The most noticeable difference between concentrations measured by immunoassays and MS technique is for estradiol. When a chromatographic step has been used before final measurements, estradiol levels have been reported in the low pg/mL range (approximately to 20 pg/mL) [9, 100102], which is lower than in blood plasma. Immunoassays of estradiol in the seminal plasma of healthy men have given results, e.g., of 65.9 ± 15.0 pg/mL [65], 69.7 ± 20.0 pg/mL [40] and 162.4 ± 52.5 pg/mL [116], which are concentrations higher than in blood plasma. This discrepancy can be explained by the cross-reactivity of antibodies with other steroids such as estrone, estriol and conjugated estrogens all of which are present in seminal plasma in higher concentrations than unconjugated estradiol [101, 102]. The results of our laboratory have shown that estrone is present in slightly higher concentration in seminal plasma as estradiol, and estriol is even 20 times higher [102]. The second reason may be the use of commercial kits that were not validated for seminal matrix. Furthermore, the limits of detections of assay kits are often higher than the estradiol levels measured by MS methods. Nevertheless, all studies have agreed that higher levels of seminal estradiol are found in men with various degree of infertility in comparison with healthy men [9, 40, 102, 116, 117].

Matrix effects have been considered as the Achilles heel in LC-MS analysis [118]. To assess the matrix effects, three different strategies currently exist: (1) post-column infusion, (2) post-extraction addition, and (3) a comparison of the slopes of calibration curves [88]. Validation of analytical methods and evaluations of matrix effects in seminal plasma are more complicated because there is not as much seminal fluid material in comparison with e.g. blood plasma, and seminal plasma stripped of steroids is not commercially available. In blood plasma, charcoal-stripped serum is usually used for the preparation of calibration curves and quality controls. However, components of actual samples that cause matrix effects can be removed by the charcoal stripping process [88]. Modification of the sample extraction procedure and improving the chromatographic separation are essential in minimizing the matrix effects [118]. The addition of isotope-labelled internal standards at the beginning of sample preparation can be used to compensate for alterations in the signal [119].

Using seminal hormones as diagnostic and prognostic tools in male fertility disorders

The first reports on the determination of hormones in the seminal plasma appeared as early the late 1970s (for a review of the literature see Refs. [5, 35, 40]). Initially, the main focus was on how seminal hormone concentrations correlated with sperm parameters (sperm count, motility, percentage of damaged sperms etc.) and with the respective blood plasma levels. Later reports focused on more the detailed forms and causes of fertility disorders (severity of oligozoospermia, combinations with other sperm disorders such as oligoasthenozoospermia, oligoasthenoteratozoospermia and even azoospemia) [9, 40]. Here only those hormones which may serve as markers of male fertility disorders are mentioned.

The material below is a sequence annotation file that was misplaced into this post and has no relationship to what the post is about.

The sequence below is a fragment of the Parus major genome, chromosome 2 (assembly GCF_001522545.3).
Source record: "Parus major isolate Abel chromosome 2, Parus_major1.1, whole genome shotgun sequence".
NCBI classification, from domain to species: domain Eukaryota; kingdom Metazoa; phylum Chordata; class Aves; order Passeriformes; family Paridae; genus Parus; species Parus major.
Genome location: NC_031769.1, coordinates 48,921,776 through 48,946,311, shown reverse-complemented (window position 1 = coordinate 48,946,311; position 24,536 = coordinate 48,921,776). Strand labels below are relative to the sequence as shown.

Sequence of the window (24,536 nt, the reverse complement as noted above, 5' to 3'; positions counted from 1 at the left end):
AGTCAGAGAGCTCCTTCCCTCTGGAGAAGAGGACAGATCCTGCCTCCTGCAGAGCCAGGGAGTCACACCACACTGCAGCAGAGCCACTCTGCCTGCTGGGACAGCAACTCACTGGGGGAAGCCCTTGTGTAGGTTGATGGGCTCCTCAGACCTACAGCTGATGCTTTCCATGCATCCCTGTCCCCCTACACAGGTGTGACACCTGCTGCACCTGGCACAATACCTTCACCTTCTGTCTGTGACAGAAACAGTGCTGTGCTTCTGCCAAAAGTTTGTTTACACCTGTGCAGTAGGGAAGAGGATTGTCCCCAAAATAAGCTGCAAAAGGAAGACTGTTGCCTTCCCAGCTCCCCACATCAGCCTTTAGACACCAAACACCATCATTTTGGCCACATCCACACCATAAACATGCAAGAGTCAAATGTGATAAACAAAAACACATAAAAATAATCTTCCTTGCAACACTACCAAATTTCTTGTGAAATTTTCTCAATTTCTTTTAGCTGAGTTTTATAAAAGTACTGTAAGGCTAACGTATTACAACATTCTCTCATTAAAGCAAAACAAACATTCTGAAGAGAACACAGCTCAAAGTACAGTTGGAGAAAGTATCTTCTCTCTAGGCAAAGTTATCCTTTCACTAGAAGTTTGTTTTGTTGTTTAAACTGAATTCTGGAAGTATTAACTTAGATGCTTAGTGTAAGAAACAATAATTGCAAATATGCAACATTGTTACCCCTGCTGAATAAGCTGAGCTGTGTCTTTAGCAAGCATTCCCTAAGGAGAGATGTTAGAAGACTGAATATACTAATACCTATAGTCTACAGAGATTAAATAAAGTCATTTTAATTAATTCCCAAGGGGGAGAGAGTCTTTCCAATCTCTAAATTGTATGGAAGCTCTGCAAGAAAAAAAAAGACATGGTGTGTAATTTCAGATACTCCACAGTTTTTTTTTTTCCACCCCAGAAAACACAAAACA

Sex steroids: The majority of studies so far have dealt with sex steroids. From the data available the following conclusions may be drawn: men with impaired spermatogenesis as given by their total sperm count, decreased motility and increased percentage of morphologically altered spermatozoa had generally lower seminal concentrations of dihydrotestosterone [36, 103] and androstenedione [9] in comparison with healthy fertile men. Their levels of estradiol [9, 40, 102, 103, 116, 117], other estrogenic steroids [103], DHEA [103], 5α-androstane-3α17β-diol [9], progesterone [9] and 17α-hydroxyprogesterone [9] were increased. As for testosterone, while in most earlier reports authors did not find significant differences between healthy men and those with impaired spermatogenesis, more recent refinements of analytical methods have revealed lower seminal testosterone in oligo-, astheno- or azoospermic men (for review see [5, 40]). These results have been confirmed by the recent paper of Zalata et al. [9], who also studied the effect of a varicocele in oligoasthenoteratozoospermic men, but did not find any difference between men with or without this urogenital disorder.

In conclusion, many reviews have looked for associations of serum steroid and other hormones levels with impaired spermatogenesis, but not always with definite results (see e.g. [120, 121]). This raises the question of what advantage (if any) are determinations of seminal steroids over blood plasma analysis. Our evaluation of the available data suggests that primarily seminal dihydrotestosterone and the testosterone/estradiol ratio may be useful [5, 40].

Cortisol: There are only a few reports concerning seminal cortisol (see Refs [4, 103]), though this steroid is known to affect negatively testosterone production in Leydig cells. An important counter-regulatory mechanism in these cells consists of the oxidation of excessive cortisol by 11β-hydroxysteroid dehydrogenase (11β-HSD) type 2. Activities of this enzyme have been measurable in semen, although seminal plasma alone was devoid of 11β-HSD activity [12]. Cortisol along with its precursors progesterone and 17β -hydroxyprogesterone have been detected in considerable amounts in samples of sonicated specimens of sperm obtained as ejaculates from husbands of infertile couples, and their levels correlated with sperm count [122]. More studies are needed for an evaluation of cortisol and its precursors in seminal plasma as potential markers of impaired spermatogenesis.